Giuliani, however, was publicly discussing in the media his efforts to investigate the Bidens and Ukraine this spring, which included a campaign to remove then-US Ambassador to Ukraine Marie Yovanovitch, whom Giuliani accused of criticizing the President. There has been no evidence of wrongdoing by either Joe or Hunter Biden in Ukraine.

House Democrats questioned Sondland’s contention that he was unaware of Giuilani’s true motives.

“I think he’s basically trying to defend his reputation and his own behavior. Some of the testimony that he provided was not credible to me with respect to his sort of not understanding all the things that were happening around him and in full view of the American people,” said Rep. David Cicilline, a Rhode Island Democrat.

Sondland appeared to have “a severe case of selective amnesia,” said Rep. Harley Rouda, a California Democrat.

Former White House Russia adviser Fiona Hill testified earlier this week that after Sondland had raised investigations in a July 10 meeting, concerning Hill and then-national security adviser John Bolton, and Hill then overheard Sondland discussing with Ukrainians Burisma, according to a source familiar with the testimony. Bolton urged Hill to report the incident to National Security Council lawyer John Eisenberg, according to a source.

But Sondland disputed Hill’s testimony that significant concerns were raised, saying there was little disagreement in the meeting, according to another source familiar with the testimony. Sondland also said he said he spoke recently with Energy Secretary Rick Perry, who was also in the meeting and confirmed his recollection of events, that source said.

Sonland testified that virtually every time he mentioned Ukraine to the President, the refrain from Trump was to talk to Giuliani, the source said. Trump repeatedly said he had “no interest in Ukraine” and to talk to Giuliani whenever it came up in conversations, the source said of Sondland’s testimony.

Ambassador is a key figure from Ukraine texts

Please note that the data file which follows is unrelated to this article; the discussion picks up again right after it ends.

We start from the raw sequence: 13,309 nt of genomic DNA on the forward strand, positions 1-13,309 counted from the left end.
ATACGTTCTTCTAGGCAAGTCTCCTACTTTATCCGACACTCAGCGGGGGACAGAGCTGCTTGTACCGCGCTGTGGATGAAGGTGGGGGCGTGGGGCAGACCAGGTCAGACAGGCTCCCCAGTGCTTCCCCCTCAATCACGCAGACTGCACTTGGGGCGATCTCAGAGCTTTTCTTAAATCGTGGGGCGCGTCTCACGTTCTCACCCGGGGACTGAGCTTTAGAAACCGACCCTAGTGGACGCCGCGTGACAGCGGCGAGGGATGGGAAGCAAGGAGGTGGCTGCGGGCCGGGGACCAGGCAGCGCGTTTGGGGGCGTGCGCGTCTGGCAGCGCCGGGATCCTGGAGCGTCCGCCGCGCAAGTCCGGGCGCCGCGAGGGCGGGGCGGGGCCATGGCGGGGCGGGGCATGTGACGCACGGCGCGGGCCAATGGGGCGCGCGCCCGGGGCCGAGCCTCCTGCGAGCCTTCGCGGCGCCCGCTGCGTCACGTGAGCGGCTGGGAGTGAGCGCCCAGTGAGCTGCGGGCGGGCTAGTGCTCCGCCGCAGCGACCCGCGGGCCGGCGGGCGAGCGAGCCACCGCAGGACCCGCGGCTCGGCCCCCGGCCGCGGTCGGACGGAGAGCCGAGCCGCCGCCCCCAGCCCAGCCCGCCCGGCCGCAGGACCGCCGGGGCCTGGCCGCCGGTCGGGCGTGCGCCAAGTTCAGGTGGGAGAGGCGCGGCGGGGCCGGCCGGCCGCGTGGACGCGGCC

Sondland, a major Trump donor and former hotel chain owner, has been at the heart of the Democratic impeachment inquiry led by the House Intelligence, Foreign Affairs and Oversight Committees because of his appearance on text messages provided to Congress between US diplomats, a top Ukrainian political aide and Giuliani.

In the texts between Sondland and Volker, which Volker provided to Congress, a potential meeting between Zelensky and Trump was linked to Ukraine opening an investigation ahead of the Trump-Zelensky call, and afterward with Zelensky announcing the investigation publicly.

Sondland tells Volker that Trump wanted a “deliverable” before a meeting would be scheduled, which he says in his testimony was a reference to “the efforts of Ambassador Volker to encourage the Ukrainian government to adopt a public statement setting out its reform priorities.”

But he also plans to testified that Giuliani told the diplomats that the statement needed the two investigations “of importance for the President.”

“Mr. Giuliani emphasized that the President wanted a public statement from President Zelensky committing Ukraine to look into anti-corruption issues,” Sondland said. “Mr. Giuliani specifically mentioned the 2016 election (including the DNC server) and Burisma as two anti-corruption investigatory topics of importance for the President.”

Several weeks later, Taylor raises concerns that a hold on US aid to Ukraine is tied to an investigation. “As I said on the phone, I think it’s crazy to withhold security assistance for help with a political campaign,” Taylor writes to Sondland on September 9, prompting Sondland to respond that Taylor was incorrect and that “the President has been crystal clear no quid pro quo’s of any kind.”

Saying he was concerned the Ukrainians could perceive a connection, Sondland told lawmakers that he responded to Taylor after he called the President directly to ask about the Ukraine aid.

“I asked the President: ‘What do you want from Ukraine?’ The President responded, ‘Nothing. There is no quid pro quo,’” Sondland said. “The President repeated: ‘no quid pro quo’ multiple times. This was a very short call. And I recall the President was in a bad mood.”

Sondland told House investigators Thursday that his text message was only based on his conversation with Trump, according to a source with knowledge of his testimony.

Pompeo part of testimony

In his prepared statement, Sondland aligned himself with career diplomats and passes responsibility for his role in the situation to political players, including Trump and Secretary of State Mike Pompeo.